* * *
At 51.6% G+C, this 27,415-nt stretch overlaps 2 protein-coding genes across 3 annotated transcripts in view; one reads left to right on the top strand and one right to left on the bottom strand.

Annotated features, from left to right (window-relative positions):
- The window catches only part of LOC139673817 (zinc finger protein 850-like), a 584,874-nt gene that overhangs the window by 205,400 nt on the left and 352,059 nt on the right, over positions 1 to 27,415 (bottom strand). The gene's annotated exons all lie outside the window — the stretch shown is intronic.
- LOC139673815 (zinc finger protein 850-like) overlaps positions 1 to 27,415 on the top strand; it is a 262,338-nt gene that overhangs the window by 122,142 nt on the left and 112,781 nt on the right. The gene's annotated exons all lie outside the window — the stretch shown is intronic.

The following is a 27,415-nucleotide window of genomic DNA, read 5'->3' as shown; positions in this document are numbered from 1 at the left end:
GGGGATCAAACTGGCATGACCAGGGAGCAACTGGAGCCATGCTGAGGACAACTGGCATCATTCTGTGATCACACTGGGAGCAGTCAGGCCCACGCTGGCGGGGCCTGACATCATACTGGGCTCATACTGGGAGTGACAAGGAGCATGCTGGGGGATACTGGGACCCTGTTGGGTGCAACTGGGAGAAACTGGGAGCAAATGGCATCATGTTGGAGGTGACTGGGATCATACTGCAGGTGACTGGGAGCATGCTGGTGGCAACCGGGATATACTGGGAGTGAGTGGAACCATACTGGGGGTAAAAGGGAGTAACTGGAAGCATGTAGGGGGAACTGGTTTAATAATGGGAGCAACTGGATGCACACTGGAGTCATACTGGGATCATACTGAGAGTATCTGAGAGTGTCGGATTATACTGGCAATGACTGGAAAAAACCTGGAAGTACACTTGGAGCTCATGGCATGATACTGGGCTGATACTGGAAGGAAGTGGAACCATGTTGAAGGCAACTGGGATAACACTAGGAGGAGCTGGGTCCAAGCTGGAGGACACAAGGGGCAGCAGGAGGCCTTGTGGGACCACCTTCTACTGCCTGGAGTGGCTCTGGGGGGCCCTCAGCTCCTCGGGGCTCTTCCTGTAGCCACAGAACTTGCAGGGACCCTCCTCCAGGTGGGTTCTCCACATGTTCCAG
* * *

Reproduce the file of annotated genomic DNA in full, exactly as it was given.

At 51.6% G+C, this 27,415-nt stretch overlaps 2 protein-coding genes across 3 annotated transcripts in view; one reads left to right on the top strand and one right to left on the bottom strand.

Annotated features, from left to right (window-relative positions):
- The window catches only part of LOC139673817 (zinc finger protein 850-like), a 584,874-nt gene that overhangs the window by 205,400 nt on the left and 352,059 nt on the right, over positions 1 to 27,415 (bottom strand). The gene's annotated exons all lie outside the window — the stretch shown is intronic.
- LOC139673815 (zinc finger protein 850-like) overlaps positions 1 to 27,415 on the top strand; it is a 262,338-nt gene that overhangs the window by 122,142 nt on the left and 112,781 nt on the right. The gene's annotated exons all lie outside the window — the stretch shown is intronic.

The following is a 27,415-nucleotide window of genomic DNA, read 5'->3' as shown; positions in this document are numbered from 1 at the left end:
GGGGATCAAACTGGCATGACCAGGGAGCAACTGGAGCCATGCTGAGGACAACTGGCATCATTCTGTGATCACACTGGGAGCAGTCAGGCCCACGCTGGCGGGGCCTGACATCATACTGGGCTCATACTGGGAGTGACAAGGAGCATGCTGGGGGATACTGGGACCCTGTTGGGTGCAACTGGGAGAAACTGGGAGCAAATGGCATCATGTTGGAGGTGACTGGGATCATACTGCAGGTGACTGGGAGCATGCTGGTGGCAACCGGGATATACTGGGAGTGAGTGGAACCATACTGGGGGTAAAAGGGAGTAACTGGAAGCATGTAGGGGGAACTGGTTTAATAATGGGAGCAACTGGATGCACACTGGAGTCATACTGGGATCATACTGAGAGTATCTGAGAGTGTCGGATTATACTGGCAATGACTGGAAAAAACCTGGAAGTACACTTGGAGCTCATGGCATGATACTGGGCTGATACTGGAAGGAAGTGGAACCATGTTGAAGGCAACTGGGATAACACTAGGAGGAGCTGGGTCCAAGCTGGAGGACACAAGGGGCAGCAGGAGGCCTTGTGGGACCACCTTCTACTGCCTGGAGTGGCTCTGGGGGGCCCTCAGCTCCTCGGGGCTCTTCCTGTAGCCACAGAACTTGCAGGGACCCTCCTCCAGGTGGGTTCTCCACATGTTCCAG